Our 2008 Panama Cruise
Cartagena, Colombia

Page 8

This is our last Port of Call for this cruise. Cartagena de Indies is a very interesting and historic city. It is named after Cartagena de Espana which was named after Carthage, Tunisia which was called Qart Hadast in 227 BC. Enough history!

Due to a scheduling change, we only had 4 hours to visit the city.

We docked at a Marine Terminal at 7AM on the 14th day of our cruise. A huge container ship was unloading at the next pier. The condos and resort hotels in the newer "Bocagrande" district are in the distance.

The "Banana Ladies" and the tour busses were lining up as we docked. I counted at least 60 tour busses. We decided to take a taxi to the "Centro Historico" (Old Center) and just walk around because our time inport was only 4 hours.

This is the entrance to the Old Center It is called "La Puerta del Reloj (Gate of the Clock).

But first, a story: We left the ship and left the Terminal area and were immediatly assaulted by a mob of tourist taxi drivers. They wanted to take us on a taxi tour for 20 dollars apiece with 4 people in a taxi. We said "No, gracias" and plowed through to the street. There we were again attacked by city taxi drivers wanting to take us to the Old Center for 5 dollars, total.

We got into a taxi and, as we started moving, a guy jumped in the front seat with the driver. Mary Ann yelled something about who this guy was and why was he in the taxi (I think she was thinking MUGGING.) We jumped out of that taxi and decided to call off our trip to the Old Center and go back to the ship.

On the way back to the ship we settled down a bit and decided to try the trip again. The same thing happened: a guy jumped in the taxi. We decided to go on and see what would happen. We didn't get mugged, but we got a super hard sell for them to take us on a tour. I dug in my heels and poloitely said "No, gracias"

All the way downtown he kept at it. I used my espagnol and we argued a lot. He called us "Cheap Gringos" and even flipped us the bird. He was losing a possible tour fare and he was upset (so was I).

After the 15 minute ride we arrived at the Old Center, paid our 5 bucks (no propino), and went on our way as he was shouting some nasty stuff in spanish.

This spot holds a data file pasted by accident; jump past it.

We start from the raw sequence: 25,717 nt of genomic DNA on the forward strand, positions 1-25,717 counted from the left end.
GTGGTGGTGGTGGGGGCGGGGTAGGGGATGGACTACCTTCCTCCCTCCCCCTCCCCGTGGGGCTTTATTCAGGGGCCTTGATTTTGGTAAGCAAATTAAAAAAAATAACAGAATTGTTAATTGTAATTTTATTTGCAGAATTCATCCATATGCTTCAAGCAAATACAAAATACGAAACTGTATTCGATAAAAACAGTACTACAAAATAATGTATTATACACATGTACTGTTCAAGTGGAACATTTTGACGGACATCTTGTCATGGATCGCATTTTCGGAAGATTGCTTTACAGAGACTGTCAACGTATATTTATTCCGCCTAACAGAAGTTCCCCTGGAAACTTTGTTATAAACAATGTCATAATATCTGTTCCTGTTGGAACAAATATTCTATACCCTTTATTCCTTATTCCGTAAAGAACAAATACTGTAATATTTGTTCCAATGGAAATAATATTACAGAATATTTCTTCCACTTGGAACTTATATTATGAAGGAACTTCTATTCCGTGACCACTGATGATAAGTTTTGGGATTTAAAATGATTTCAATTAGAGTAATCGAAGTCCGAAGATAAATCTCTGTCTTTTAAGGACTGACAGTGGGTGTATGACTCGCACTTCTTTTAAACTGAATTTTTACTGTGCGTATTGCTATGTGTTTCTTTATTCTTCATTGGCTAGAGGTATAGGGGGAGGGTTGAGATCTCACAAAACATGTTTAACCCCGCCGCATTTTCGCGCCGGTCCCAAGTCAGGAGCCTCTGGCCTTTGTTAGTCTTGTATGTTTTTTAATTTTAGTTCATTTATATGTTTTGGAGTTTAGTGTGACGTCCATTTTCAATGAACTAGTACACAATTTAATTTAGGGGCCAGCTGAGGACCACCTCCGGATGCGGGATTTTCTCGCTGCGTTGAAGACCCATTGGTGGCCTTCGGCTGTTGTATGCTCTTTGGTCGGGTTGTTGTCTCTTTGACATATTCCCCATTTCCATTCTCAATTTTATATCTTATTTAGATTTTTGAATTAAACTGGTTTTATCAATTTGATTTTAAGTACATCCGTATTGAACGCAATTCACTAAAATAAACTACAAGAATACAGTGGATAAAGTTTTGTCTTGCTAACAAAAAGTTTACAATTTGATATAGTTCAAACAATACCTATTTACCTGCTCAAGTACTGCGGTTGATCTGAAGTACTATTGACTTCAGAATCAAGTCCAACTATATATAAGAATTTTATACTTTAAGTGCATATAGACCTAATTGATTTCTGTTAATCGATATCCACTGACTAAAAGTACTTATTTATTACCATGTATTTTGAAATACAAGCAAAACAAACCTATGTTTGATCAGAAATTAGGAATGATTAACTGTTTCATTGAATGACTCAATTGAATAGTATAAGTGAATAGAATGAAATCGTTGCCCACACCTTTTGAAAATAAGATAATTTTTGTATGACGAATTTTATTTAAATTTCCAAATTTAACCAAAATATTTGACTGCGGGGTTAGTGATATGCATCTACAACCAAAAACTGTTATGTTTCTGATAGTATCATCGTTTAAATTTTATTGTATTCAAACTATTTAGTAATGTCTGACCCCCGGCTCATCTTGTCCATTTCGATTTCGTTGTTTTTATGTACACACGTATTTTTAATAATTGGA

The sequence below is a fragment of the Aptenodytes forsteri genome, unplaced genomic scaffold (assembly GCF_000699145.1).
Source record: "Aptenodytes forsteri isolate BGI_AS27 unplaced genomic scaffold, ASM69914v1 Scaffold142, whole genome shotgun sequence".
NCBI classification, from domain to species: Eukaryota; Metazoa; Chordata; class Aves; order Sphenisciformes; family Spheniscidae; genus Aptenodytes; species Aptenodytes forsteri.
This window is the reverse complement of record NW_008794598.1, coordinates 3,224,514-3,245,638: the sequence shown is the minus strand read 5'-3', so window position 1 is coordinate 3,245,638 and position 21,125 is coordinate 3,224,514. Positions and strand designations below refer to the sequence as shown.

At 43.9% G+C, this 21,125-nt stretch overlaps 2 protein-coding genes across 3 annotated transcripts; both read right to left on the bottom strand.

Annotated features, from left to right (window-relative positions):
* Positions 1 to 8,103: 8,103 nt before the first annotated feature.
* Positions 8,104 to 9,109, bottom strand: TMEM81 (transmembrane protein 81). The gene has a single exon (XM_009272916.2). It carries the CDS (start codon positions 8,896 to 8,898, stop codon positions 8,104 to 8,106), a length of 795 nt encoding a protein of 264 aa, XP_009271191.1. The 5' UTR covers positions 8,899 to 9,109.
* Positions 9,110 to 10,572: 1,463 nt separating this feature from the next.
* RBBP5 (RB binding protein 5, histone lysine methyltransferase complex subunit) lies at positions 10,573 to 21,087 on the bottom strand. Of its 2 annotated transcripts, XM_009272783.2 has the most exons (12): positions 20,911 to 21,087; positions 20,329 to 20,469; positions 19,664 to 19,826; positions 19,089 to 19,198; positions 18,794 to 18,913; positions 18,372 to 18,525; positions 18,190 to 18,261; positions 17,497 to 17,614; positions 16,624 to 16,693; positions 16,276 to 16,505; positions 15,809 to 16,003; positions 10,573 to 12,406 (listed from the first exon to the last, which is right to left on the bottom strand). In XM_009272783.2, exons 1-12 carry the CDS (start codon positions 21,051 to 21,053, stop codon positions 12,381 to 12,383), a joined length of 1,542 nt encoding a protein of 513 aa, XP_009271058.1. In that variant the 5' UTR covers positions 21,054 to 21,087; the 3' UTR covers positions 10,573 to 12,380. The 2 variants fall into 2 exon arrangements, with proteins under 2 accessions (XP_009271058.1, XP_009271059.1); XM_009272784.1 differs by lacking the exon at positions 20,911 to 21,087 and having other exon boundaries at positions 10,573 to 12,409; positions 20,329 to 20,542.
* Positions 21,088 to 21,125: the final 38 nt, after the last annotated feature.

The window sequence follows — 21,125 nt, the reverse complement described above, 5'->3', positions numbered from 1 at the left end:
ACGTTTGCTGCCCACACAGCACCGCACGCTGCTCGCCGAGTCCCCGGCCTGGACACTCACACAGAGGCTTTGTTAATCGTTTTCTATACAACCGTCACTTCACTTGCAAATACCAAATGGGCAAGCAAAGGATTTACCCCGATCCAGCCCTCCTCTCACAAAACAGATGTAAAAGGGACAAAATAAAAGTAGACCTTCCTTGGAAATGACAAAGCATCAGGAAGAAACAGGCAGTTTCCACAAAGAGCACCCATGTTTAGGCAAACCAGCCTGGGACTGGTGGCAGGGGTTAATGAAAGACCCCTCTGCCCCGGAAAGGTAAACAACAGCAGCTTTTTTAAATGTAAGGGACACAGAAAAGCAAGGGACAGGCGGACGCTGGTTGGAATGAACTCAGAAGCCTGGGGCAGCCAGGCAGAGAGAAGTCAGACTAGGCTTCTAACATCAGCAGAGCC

Not a good start to our day.

When you walk through the Gate of the Clock you enter the "Plaza de los Coches" (the Coaches Square). These buildings are "El Portal de los Dulces (the Candy Shops) and they epitomize the archetecture and colors of the Old Center. You see this picture in travel magazines.

On the pier we had the Banana Ladies. Here we have the Watermelon Lady. She was looking for tip from people who wanted to take her picture.

If one thing characterizes the street scene in the Old Center it's the street vendors. They are everywhere and they are seling everything from trinkets, to paintings, to Cuban cigars, to watches, to reccomendations on where to buy the best Colomian emeralds. They were almost as irritating as the taxi drivers. We didn't buy anything!

This is "El Convento de Santo Domingo" The "Conventos" in Antigua, Guatemla would look like this if the earthquakes hadn't toppled them.

The Old Center is actually a walled city. The walls are massive and help protect the city from pirates and raiders who were trying to steal the gold that the Spanish stole from the original Native Americans..

Here is a typical busy street. Most of the stores were selling tourist stuff but there were also a lot of local businesses selling things like shoes, dresses, baby stuff, food, and consumer electronics.

We wandered around for a couple of hours and headed back to the ship.

Even the taxi driver on our return trip were pushy. Two of them argued over which one would drive us back. We got in one cab and the other cab driver backed his taxi up to block our taxi. Our driver laughed and pushed him back and drove away.

Back at the pier we found a small aviary with a colorful toucan named "Froot Loops' It was worth a picture because we had seen so little wildlife on the trip. I don;t know how they lug around those big beaks.

One final picture: This is Jessica. She was our favorite waitress in the Windjamme Cafe. She is from Peru and I spoke some Spanish with her, but it was here winning smile and friendly attitude that endeared her to us. We gave her a nice tip at the end of the cruise.

That's it for Colombia and the Cruise. It was long and we saw a lot. The ship was great. We sailed 5466 statute miles in 16 days at sea. The food was too good. The places we visited were interesting. The people we met on the ship were friendly and they had a lot of tales to tell.

If you'd like to send me an email with your thoughts on this web site, click on my e-mail address below:

prstevens13 at gmail dot com

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